The manuscript that defies science
The Voynich manuscript will be published in facsimile by the Spanish firm Siloé./ Cesar Manso/AFP
For more than ten years, it was an obsession of Juanjo Garcia, 54, and Pablo Molinero, 65, two publishers madly in love with books.
They wished to see with their own eyes, touch with their own hands and, even better, reproduce the medieval Voynich manuscript, conserved for almost 50 years now in the Beinecke Rare Book and Manuscript Library at Yale University in the U.S.A.
That’s because the Voynich – from the name of its “rediscoverer” at the beginning of the 20th Century – defies one’s understanding.
It has neither title, author nor date. The writing is unknown, lost, invented or coded. Its drawings are fuzzy. For centuries, its enigma has resisted time and science.
The question as to whether it is an indecipherable major work or a hoax, whether its author was a great mind or a deranged soul has never been settled, even if the most recent scientific studies militate in favor of a real message with a still hidden meaning.
The codex registered as MS 408 is the star of the manuscripts of the Beinecke, the one that too many hands have wanted to handle, including those of eccentrics of all types convinced that they had cracked its secret.
“Yale University also took us for crackpots!” Juanjo Garcia said with a smile. But to protect the manuscript from the risk of degradation or disappearance, Yale ended up consenting to have it reproduced. For this, they selected the masters of the tailormade facsimile, publishers Garcia, and Molinero, creators twenty years ago of the small Siloé publishing house based in Burgos, in northwest Spain.
A stone’s throw from the majestic cathedral, in premises that exude the long history of the medieval castle of Castille, the two publishers receive us in their Museum of Books, which is also home to their publishing house.
“When you look at a manuscript in Latin, you can visualize its context, that of a scribe who devotes himself relentlessly to his writing in his monastery.
"With the Voynich, there is a black hole: who wrote it, where, how, why? That gives you a strange, almost disturbing sensation,” Juanjo Garcia says.
The writing, flowing, regular, gives off a familiar impression, a feeling that understanding it is within your grasp. Yet it resists, closed to all analysis.
Similarly, the plants in the voluminous first part, called the “herbarium”, belong unquestionably to the botanic realm, but “they are Frankensteins with the roots of one plant, the leaves of another and the flower of a third!” exclaims Pablo Molinero.
The work then becomes more esoteric, for 21st-century eyes, plunging into a universe of cosmogonies and a world of miniature women taking baths.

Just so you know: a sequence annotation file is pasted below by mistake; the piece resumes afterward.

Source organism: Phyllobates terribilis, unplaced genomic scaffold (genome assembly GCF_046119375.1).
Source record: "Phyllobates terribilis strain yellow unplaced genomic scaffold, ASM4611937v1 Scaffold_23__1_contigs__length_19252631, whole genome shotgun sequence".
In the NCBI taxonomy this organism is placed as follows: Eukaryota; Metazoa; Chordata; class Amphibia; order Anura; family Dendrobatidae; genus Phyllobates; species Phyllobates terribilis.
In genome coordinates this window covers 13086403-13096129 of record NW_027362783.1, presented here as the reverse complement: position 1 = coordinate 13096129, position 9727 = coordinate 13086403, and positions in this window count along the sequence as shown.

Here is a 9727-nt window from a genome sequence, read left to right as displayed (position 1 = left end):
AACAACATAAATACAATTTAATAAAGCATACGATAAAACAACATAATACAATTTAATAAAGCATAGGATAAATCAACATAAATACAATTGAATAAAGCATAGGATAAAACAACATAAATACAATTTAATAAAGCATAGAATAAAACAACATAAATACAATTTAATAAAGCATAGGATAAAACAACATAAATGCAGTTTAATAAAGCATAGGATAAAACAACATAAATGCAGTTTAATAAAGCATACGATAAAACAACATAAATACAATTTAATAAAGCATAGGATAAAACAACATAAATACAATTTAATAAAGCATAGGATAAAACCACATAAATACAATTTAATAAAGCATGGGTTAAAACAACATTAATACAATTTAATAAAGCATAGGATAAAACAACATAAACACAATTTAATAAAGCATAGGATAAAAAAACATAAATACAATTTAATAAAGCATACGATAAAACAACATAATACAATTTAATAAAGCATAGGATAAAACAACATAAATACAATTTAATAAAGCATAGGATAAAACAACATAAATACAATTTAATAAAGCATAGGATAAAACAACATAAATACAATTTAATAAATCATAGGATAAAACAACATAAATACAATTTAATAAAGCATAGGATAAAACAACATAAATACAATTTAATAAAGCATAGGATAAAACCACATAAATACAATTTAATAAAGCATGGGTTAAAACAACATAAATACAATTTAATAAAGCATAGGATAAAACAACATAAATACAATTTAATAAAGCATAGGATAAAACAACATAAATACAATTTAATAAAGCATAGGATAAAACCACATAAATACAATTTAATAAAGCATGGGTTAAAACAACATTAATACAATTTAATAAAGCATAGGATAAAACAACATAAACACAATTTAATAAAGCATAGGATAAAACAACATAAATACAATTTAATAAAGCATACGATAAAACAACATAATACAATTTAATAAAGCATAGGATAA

The Voynich thus becomes haunting. “More than one person went mad; Newbold lost his mind over it,” adds Molinero, referring to the American philosopher who died in 1926.
Newbold was convinced that he had broken the code, which he attributed to the learned 13th Century English Franciscan monk, Roger Bacon. Or William Friedman, the head cryptologist of the NSA, the U.S. national security agency, who deciphered the Japanese army codes during World War II, but wracked his brains over the Voynich.
Juanjo Garcia caresses the first reproductions of the vellums, those fine sheets made from the skins of stillborn calves that make up the Voynich.
He does it with his bare hands, of course. “Above all, no gloves,” he says, lashing out at libraries that mandate their use when handling works, no matter how fragile these are.
“You lose the sense of touch and you are less delicate than with clean hands with no sweat or cream,” he adds, as he flaps a few sheets with his fingers, recreating the rustle of someone leafing through a medieval manuscript.
These first replicas are strikingly realistic. The publishers have become experts in aging techniques. “It’s very hard to produce, in the 21st Century, objects that look as if they date back to the 15th Century,” says Juanjo Garcia.
No-one has access to the Siloé’s ultra-confidential aging workshop from where a vellum of another age emerges; not even Virginia Saez, the young historian who guides visitors to the Museum of Books.
“We are counterfeiters,” jealous of their secrets and proud of having deceived sharp eyes, says Juanjo Garcia with a tinge of irony.
When Siloé exposed its first leaves of the Voynich at the Frankfurt Book Fair in October 2016, one of the leaves was submitted for appraisal to reassure an anxious buyer of the good acidity of the vellums – which is a guarantee of the stability of the color over the centuries. “The laboratory refused to analyze it, convinced it was an original,” he explains exultingly.
That’s because, thanks to the collaboration of more than a score of craftsmen specializing in skins, binding, jewelry, etc, everything is reproduced identically, as an aged version of the original.
The variable thickness of the vellum, its irregular slices cut one by one, the wrinkles of the fragile skins and the holes formed by the book-eating worms or by the action of time, the color gradients faithful to the tints of the era, etc.
Luis Miguel has the task of making the final aging touches with his small sewing and painting kit, his spools of linen, hemp or raffia and his pots of washed-out colors.
Leaf after leaf, with the patience of a Benedictine monk, the craftsman stitches the small tears, pierces the micro-holes of stitches that have lost their thread.
He dabs at the edges of the holes with the tip of his paint brush to give them a yellowed look and brushes the laced edges to made them red, sending you back to the Middle Ages, when manuscripts were painted to protect them from book-eating insects.
The first complete Voynich is expected to be out by late summer.